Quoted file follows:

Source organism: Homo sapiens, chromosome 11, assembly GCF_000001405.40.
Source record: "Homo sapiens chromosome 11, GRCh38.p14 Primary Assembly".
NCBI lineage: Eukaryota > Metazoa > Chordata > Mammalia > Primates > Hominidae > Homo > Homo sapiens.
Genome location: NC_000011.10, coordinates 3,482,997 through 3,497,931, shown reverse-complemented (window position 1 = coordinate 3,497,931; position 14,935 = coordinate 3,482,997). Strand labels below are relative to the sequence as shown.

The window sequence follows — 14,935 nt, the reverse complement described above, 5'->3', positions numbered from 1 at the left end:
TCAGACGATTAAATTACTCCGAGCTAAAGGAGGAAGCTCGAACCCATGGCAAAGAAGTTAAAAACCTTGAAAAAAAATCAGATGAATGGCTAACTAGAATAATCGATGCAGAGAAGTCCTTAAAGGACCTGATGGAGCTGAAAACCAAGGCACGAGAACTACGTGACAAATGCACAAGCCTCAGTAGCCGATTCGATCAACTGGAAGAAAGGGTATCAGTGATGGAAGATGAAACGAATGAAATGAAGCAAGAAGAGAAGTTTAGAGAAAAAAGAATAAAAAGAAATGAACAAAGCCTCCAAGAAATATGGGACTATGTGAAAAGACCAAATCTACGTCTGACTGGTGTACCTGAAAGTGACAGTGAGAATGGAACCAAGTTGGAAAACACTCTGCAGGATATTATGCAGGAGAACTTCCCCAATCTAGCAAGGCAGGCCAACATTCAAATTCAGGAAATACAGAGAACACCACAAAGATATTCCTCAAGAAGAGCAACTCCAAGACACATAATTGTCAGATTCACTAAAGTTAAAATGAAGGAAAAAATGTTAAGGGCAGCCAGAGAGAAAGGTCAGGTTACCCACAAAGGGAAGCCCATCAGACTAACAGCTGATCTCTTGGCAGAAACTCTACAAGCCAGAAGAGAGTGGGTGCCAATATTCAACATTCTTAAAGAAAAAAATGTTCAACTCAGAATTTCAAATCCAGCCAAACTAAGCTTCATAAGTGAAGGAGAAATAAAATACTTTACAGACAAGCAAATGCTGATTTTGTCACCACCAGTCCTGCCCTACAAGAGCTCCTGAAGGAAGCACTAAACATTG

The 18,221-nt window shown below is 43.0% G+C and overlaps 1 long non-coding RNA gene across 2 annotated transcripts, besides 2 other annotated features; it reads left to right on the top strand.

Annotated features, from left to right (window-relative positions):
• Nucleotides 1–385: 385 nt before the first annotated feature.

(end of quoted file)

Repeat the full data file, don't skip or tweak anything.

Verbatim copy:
Source organism: Homo sapiens, chromosome 11, assembly GCF_000001405.40.
Source record: "Homo sapiens chromosome 11, GRCh38.p14 Primary Assembly".
NCBI lineage: Eukaryota > Metazoa > Chordata > Mammalia > Primates > Hominidae > Homo > Homo sapiens.
Genome location: NC_000011.10, coordinates 3,482,997 through 3,497,931, shown reverse-complemented (window position 1 = coordinate 3,497,931; position 14,935 = coordinate 3,482,997). Strand labels below are relative to the sequence as shown.

The window sequence follows — 14,935 nt, the reverse complement described above, 5'->3', positions numbered from 1 at the left end:
TCAGACGATTAAATTACTCCGAGCTAAAGGAGGAAGCTCGAACCCATGGCAAAGAAGTTAAAAACCTTGAAAAAAAATCAGATGAATGGCTAACTAGAATAATCGATGCAGAGAAGTCCTTAAAGGACCTGATGGAGCTGAAAACCAAGGCACGAGAACTACGTGACAAATGCACAAGCCTCAGTAGCCGATTCGATCAACTGGAAGAAAGGGTATCAGTGATGGAAGATGAAACGAATGAAATGAAGCAAGAAGAGAAGTTTAGAGAAAAAAGAATAAAAAGAAATGAACAAAGCCTCCAAGAAATATGGGACTATGTGAAAAGACCAAATCTACGTCTGACTGGTGTACCTGAAAGTGACAGTGAGAATGGAACCAAGTTGGAAAACACTCTGCAGGATATTATGCAGGAGAACTTCCCCAATCTAGCAAGGCAGGCCAACATTCAAATTCAGGAAATACAGAGAACACCACAAAGATATTCCTCAAGAAGAGCAACTCCAAGACACATAATTGTCAGATTCACTAAAGTTAAAATGAAGGAAAAAATGTTAAGGGCAGCCAGAGAGAAAGGTCAGGTTACCCACAAAGGGAAGCCCATCAGACTAACAGCTGATCTCTTGGCAGAAACTCTACAAGCCAGAAGAGAGTGGGTGCCAATATTCAACATTCTTAAAGAAAAAAATGTTCAACTCAGAATTTCAAATCCAGCCAAACTAAGCTTCATAAGTGAAGGAGAAATAAAATACTTTACAGACAAGCAAATGCTGATTTTGTCACCACCAGTCCTGCCCTACAAGAGCTCCTGAAGGAAGCACTAAACATTG

The 18,221-nt window shown below is 43.0% G+C and overlaps 1 long non-coding RNA gene across 2 annotated transcripts, besides 2 other annotated features; it reads left to right on the top strand.

Annotated features, from left to right (window-relative positions):
• Nucleotides 1–385: 385 nt before the first annotated feature.